The movie begins with an intruder in Hall's house. To say much more than that might spoil the film. Cold in July is one of the few Lansdale novels that I haven't read. Generally, I stuck to his genre books (From Zombie Westerns to Drive Ins besieged by alien monsters) and the Hap and Leonard series (something Mickle is adapting to television, with a pilot due to be submitted this Fall). I went in without knowing the plot and the viewing benefitted from that.

In typical Noir fashion, an event opens up a whole can of bad worms, as the triumvirate of Hall, Shephard and Johnson find a common cause and a foe to vanquish.

Don Coscarelli showed that it was possible to film a low budget adaptation of Lansdale's novel whilst retaining the voice of Lansdale. Well, it was easy because on both occasions, Lansdale did adapt his own screenplays and this is the only minor gripe of mine; that Lansdale's voice wasn't quite as pronounced. This isn't a major failing and more of an nit pick on my part.

As one of my fellow viewers remarked on, at the Q&A, what Mickle does brilliantly is portray  the last year of the 80s with reverence and accuracy. There are things that you'll laugh at; Hall's mullet, Johnson's car phone, but Mickle invites you to laugh without sarcasm. With the car phone, Mickle and Damici's screenplay cleverly references mobile phone signal issues that we still suffer today.

Having just seen 8 seasons of Dexter, I can say that at no point did I think "there's Dexter". Hall plays a not entirely sympathetic character who reacts to a situation and then finds himself discovering an ugly side to his character that has to tap into, to protect his family.

When Don Johnson arrives, the tone of the movie shifts and becomes a little lighter. His gravitas is perfectly in place, and similar to his participation in Robert Rodriguez's TV adaptation of From Dusk til Dawn.

I've read that some found it difficult to empathise with the characters. For me, the characters become drawn together to get rid of a sickness that pervades their community. We don't see the bigger picture, we just see how the Dixie Mafia has influenced behaviour and encouraged it. There's no need to tell that bigger story.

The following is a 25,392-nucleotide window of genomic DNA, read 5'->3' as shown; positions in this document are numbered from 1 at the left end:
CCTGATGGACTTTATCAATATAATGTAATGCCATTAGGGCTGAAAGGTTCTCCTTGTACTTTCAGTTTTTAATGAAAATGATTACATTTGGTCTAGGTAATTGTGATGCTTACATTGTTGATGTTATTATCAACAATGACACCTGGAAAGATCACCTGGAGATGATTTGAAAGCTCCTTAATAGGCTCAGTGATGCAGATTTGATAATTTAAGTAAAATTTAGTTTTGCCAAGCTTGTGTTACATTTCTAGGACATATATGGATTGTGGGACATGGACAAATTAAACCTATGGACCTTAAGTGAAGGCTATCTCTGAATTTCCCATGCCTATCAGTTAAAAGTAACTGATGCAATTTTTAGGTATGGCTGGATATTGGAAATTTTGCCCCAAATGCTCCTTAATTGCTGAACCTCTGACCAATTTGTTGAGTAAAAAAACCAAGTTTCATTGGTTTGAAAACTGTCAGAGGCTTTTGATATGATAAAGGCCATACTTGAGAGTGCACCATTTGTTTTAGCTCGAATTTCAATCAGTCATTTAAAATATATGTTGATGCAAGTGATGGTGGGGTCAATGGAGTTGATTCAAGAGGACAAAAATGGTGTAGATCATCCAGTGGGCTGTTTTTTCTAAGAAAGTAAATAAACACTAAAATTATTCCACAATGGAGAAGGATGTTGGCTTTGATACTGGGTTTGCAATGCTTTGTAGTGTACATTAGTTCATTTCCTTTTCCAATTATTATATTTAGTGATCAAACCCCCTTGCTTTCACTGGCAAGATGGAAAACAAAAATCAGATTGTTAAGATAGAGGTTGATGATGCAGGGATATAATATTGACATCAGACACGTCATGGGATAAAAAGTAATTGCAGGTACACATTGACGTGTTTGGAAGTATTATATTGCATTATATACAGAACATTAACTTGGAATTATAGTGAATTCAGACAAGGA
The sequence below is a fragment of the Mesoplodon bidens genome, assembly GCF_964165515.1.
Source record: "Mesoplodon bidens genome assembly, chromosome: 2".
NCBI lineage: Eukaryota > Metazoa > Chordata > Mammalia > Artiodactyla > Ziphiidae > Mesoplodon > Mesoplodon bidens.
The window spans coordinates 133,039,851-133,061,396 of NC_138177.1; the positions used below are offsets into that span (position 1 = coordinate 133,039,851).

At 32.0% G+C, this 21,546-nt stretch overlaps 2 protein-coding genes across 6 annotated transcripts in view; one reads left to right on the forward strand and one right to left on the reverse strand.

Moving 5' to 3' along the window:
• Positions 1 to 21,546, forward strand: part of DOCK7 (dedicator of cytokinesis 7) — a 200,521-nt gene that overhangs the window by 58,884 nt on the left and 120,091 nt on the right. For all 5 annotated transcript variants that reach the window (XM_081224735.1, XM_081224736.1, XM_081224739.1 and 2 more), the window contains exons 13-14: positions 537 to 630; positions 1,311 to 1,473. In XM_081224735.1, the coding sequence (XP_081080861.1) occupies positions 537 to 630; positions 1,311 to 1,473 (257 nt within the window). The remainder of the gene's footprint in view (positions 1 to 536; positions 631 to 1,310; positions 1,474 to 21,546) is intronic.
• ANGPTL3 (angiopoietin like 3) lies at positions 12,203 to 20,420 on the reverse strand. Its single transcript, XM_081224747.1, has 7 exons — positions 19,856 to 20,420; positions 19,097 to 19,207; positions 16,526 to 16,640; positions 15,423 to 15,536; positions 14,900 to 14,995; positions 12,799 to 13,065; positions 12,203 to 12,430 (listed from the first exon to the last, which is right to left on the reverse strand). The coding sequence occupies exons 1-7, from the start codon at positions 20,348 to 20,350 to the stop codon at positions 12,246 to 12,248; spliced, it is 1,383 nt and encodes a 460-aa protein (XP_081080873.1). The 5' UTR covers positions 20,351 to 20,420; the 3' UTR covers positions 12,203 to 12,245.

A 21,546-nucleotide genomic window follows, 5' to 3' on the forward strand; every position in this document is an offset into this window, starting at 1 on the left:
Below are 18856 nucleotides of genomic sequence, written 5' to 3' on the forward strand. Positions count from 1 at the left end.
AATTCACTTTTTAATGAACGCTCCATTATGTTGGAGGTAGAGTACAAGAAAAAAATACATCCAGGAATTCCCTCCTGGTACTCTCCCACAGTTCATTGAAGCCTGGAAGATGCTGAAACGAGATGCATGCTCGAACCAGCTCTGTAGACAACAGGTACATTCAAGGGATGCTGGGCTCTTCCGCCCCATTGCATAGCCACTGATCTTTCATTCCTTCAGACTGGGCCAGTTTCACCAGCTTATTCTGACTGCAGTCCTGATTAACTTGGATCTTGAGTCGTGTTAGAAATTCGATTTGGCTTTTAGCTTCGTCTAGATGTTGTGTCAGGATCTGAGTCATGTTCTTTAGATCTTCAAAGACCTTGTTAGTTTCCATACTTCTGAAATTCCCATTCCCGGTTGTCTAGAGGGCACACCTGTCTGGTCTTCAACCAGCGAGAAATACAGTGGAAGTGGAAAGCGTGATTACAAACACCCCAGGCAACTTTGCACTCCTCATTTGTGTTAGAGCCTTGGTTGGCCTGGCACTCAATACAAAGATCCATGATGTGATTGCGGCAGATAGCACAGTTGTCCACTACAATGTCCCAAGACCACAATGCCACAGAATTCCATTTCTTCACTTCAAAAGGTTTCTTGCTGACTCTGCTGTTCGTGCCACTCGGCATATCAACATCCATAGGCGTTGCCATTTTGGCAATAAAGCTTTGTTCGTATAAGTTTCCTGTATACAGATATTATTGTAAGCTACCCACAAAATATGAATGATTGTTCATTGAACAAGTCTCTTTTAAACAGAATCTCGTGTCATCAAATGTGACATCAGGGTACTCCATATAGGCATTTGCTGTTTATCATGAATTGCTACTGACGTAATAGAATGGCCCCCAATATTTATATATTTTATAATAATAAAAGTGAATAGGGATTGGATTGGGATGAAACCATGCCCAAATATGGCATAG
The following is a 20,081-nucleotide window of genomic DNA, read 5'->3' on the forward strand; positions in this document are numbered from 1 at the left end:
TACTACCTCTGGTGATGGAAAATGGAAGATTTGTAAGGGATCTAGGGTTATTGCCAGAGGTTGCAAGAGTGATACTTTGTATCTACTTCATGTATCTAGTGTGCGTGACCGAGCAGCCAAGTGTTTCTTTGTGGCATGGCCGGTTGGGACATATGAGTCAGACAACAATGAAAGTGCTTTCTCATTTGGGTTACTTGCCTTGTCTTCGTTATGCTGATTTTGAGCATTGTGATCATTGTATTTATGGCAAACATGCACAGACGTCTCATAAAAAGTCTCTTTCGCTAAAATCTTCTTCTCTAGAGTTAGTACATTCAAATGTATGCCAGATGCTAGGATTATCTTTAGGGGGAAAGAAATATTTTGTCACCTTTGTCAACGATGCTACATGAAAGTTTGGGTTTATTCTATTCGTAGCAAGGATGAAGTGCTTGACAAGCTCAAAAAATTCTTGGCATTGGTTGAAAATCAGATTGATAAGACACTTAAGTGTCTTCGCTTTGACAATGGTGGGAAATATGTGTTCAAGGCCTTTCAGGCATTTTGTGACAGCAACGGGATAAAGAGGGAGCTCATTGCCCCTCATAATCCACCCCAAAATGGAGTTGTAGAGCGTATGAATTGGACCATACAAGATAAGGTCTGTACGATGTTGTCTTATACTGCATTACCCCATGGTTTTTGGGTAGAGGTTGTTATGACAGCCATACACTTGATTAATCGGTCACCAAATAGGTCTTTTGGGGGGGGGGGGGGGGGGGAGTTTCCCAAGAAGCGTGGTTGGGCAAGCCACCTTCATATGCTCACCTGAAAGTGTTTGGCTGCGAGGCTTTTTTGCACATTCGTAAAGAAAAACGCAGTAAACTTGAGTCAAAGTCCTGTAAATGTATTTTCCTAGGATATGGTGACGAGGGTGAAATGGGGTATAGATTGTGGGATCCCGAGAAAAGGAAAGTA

Fans of Blood Simple, and Fargo, will enjoy this story. It follows a similar path to bloody and violent revenge thrillers, too.

The final scenes evoke memories of John Flynn's Rolling Thunder, John Woo's A Better Tomorrow 2 with it's Peckinpah style violent gun battle.


With Transformers 4 about to dominate the World Box Office, it's refreshing that a movie like this actually got a cinema release, whoever limited. I would have expected this to go straight on to disc. I hope this shows great faith in a director and writer whose careers on the up. I also hope that with The Equalizer receiving a "Hard R" certificate in the US, film studios recognise that movies that appeal to adults can still be made without editing them to a PG-13. Whilst I understand the economics of doing this, cinema is competing with increasingly violent TV shows like Banshee, Game of Thrones and The Walking Dead. With this in mind, I look forward to seeing the show based on Joe R Lansdale's Hap and Leonard stories. Good times in the Southern US will continue on screen.

Cold in July is currently on release.

A big thanks to FrightFest for putting on the screening and the Q&A. Tickets have just gone on sale for their annual London Film Festival. Find out how to buy tickets here.

Saturday, 31 May 2014

Movie Review: X-Men: Days of Future Past

It’d be very easy for me to compare the comic book two parter, originally published in Uncanny X-Men 141/142 (Volume one, of course). After all, it’s one of my favourite stories. But, the movie stands on its own and is more of a sequel to First Class than the previous X-Men movies.
That said, as this is a feature review, I will just mention the cool bits of the original story. What draws you immediately to the comic books are the covers. Uncanny X-Men has had some of the best covers and also some of the worst; the X-Babies comes to mind. The Days of Future Past delivered on the tag lines. Issue 141 is my all time favourite X-Men cover, with an older looking Kitty Pryde, and Wolverine (wearing a fur lined flight jacket) standing in front of a wanted poster, illuminated by a search light, that includes mutant and “normal” superheroes pictures, with either “Apprehended” on the face, or “Slain”. The second issue, 151, shows Wolverine being blasted by a Sentinel energy beam, with a tagline that says; “This Issue everybody dies!” Grim stuff.

The opening images of hundreds of bodies being discarded into pits, showing the extent of a Genocidal policy is another Singer representation of a World War 2 atrocity that has even more resonance now, with extreme Right-wing views getting more support. With the ever increasing developments in A.I. and the potential for it to run amok, this story is still timely. Imagine 20 foot robots hunting down immigrants. It’s not difficult to do. In America alone they could be used along the Mexican border.